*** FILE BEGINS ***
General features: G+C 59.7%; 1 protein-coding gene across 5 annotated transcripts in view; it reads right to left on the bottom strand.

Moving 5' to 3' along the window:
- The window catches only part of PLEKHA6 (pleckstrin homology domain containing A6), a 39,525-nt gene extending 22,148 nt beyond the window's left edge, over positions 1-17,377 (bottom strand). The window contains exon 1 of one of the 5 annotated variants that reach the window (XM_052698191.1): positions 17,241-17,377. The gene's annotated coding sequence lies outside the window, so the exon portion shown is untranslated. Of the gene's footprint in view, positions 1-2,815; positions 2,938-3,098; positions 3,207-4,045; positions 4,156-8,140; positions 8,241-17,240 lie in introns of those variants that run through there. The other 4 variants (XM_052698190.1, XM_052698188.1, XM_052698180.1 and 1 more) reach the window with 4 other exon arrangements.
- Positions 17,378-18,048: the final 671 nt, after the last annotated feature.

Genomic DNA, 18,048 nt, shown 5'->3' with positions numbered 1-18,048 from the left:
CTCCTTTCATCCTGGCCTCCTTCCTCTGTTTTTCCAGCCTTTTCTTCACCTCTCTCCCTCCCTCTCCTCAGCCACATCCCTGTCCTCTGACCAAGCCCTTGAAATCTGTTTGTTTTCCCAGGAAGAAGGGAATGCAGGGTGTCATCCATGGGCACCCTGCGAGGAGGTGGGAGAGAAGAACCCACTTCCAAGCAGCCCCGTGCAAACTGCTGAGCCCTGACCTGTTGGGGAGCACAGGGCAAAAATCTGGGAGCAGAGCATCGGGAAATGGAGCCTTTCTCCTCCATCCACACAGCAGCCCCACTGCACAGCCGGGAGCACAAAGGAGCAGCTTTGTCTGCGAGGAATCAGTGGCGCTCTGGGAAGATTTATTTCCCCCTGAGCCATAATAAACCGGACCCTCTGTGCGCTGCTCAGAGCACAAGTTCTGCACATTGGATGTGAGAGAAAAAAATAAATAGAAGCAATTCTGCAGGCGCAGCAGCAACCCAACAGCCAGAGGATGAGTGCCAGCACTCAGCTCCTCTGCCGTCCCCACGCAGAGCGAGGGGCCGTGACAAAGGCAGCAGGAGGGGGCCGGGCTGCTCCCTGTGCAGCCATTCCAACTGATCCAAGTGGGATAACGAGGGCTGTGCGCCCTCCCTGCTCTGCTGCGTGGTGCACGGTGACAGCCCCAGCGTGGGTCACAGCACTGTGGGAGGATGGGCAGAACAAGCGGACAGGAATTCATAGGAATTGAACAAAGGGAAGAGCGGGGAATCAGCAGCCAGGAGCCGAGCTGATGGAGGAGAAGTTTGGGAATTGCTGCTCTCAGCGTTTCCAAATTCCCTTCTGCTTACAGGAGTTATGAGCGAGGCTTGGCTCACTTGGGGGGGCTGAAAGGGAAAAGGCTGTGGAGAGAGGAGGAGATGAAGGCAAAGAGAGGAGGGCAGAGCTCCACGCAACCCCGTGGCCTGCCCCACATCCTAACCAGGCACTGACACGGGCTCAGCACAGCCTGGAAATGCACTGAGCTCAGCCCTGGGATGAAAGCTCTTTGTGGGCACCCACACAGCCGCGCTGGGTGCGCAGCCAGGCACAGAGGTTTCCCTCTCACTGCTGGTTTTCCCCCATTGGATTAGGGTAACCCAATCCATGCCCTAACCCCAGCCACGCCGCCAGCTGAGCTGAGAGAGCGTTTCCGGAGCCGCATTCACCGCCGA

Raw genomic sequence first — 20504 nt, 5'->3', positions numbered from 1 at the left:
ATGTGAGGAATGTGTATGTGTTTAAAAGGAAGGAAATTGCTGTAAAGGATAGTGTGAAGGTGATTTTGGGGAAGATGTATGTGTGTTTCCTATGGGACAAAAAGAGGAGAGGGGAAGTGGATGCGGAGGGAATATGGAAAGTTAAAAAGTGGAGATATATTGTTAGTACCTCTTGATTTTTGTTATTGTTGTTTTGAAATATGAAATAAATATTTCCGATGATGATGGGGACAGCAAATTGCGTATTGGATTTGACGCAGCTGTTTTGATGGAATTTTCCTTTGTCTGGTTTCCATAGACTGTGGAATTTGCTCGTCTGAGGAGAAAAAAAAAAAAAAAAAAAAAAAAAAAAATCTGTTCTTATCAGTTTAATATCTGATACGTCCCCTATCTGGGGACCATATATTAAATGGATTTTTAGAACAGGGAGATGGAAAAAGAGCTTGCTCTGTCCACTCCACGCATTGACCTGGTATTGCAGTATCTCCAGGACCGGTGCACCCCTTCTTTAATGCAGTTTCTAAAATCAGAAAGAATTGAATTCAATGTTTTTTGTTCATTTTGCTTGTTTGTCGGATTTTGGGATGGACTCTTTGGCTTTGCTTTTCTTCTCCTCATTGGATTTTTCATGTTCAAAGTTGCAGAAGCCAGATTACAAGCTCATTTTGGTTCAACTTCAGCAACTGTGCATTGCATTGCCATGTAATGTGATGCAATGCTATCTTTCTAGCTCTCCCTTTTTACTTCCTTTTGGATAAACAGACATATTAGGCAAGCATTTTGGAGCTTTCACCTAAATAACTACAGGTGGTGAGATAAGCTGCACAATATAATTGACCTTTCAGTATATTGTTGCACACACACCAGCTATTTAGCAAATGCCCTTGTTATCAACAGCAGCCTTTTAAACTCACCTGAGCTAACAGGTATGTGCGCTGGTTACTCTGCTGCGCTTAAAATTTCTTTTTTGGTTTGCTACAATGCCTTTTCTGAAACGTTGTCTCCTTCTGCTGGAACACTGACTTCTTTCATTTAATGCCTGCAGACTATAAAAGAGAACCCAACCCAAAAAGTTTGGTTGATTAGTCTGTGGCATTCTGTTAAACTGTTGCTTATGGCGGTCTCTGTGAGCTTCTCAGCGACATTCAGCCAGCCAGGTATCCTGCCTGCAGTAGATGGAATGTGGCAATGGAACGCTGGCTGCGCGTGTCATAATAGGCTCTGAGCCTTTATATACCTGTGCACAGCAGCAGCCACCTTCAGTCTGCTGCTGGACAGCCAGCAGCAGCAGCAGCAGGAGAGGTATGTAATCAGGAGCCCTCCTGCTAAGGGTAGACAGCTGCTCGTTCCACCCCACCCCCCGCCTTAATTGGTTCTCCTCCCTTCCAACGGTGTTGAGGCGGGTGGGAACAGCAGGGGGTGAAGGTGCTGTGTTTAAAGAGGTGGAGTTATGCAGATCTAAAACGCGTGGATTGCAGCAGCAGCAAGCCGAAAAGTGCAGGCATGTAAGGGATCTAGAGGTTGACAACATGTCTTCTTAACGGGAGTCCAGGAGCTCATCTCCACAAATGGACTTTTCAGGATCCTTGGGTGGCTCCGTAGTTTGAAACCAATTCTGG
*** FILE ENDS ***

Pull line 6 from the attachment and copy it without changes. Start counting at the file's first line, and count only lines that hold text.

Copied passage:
CTCCTTTCATCCTGGCCTCCTTCCTCTGTTTTTCCAGCCTTTTCTTCACCTCTCTCCCTCCCTCTCCTCAGCCACATCCCTGTCCTCTGACCAAGCCCTTGAAATCTGTTTGTTTTCCCAGGAAGAAGGGAATGCAGGGTGTCATCCATGGGCACCCTGCGAGGAGGTGGGAGAGAAGAACCCACTTCCAAGCAGCCCCGTGCAAACTGCTGAGCCCTGACCTGTTGGGGAGCACAGGGCAAAAATCTGGGAGCAGAGCATCGGGAAATGGAGCCTTTCTCCTCCATCCACACAGCAGCCCCACTGCACAGCCGGGAGCACAAAGGAGCAGCTTTGTCTGCGAGGAATCAGTGGCGCTCTGGGAAGATTTATTTCCCCCTGAGCCATAATAAACCGGACCCTCTGTGCGCTGCTCAGAGCACAAGTTCTGCACATTGGATGTGAGAGAAAAAAATAAATAGAAGCAATTCTGCAGGCGCAGCAGCAACCCAACAGCCAGAGGATGAGTGCCAGCACTCAGCTCCTCTGCCGTCCCCACGCAGAGCGAGGGGCCGTGACAAAGGCAGCAGGAGGGGGCCGGGCTGCTCCCTGTGCAGCCATTCCAACTGATCCAAGTGGGATAACGAGGGCTGTGCGCCCTCCCTGCTCTGCTGCGTGGTGCACGGTGACAGCCCCAGCGTGGGTCACAGCACTGTGGGAGGATGGGCAGAACAAGCGGACAGGAATTCATAGGAATTGAACAAAGGGAAGAGCGGGGAATCAGCAGCCAGGAGCCGAGCTGATGGAGGAGAAGTTTGGGAATTGCTGCTCTCAGCGTTTCCAAATTCCCTTCTGCTTACAGGAGTTATGAGCGAGGCTTGGCTCACTTGGGGGGGCTGAAAGGGAAAAGGCTGTGGAGAGAGGAGGAGATGAAGGCAAAGAGAGGAGGGCAGAGCTCCACGCAACCCCGTGGCCTGCCCCACATCCTAACCAGGCACTGACACGGGCTCAGCACAGCCTGGAAATGCACTGAGCTCAGCCCTGGGATGAAAGCTCTTTGTGGGCACCCACACAGCCGCGCTGGGTGCGCAGCCAGGCACAGAGGTTTCCCTCTCACTGCTGGTTTTCCCCCATTGGATTAGGGTAACCCAATCCATGCCCTAACCCCAGCCACGCCGCCAGCTGAGCTGAGAGAGCGTTTCCGGAGCCGCATTCACCGCCGA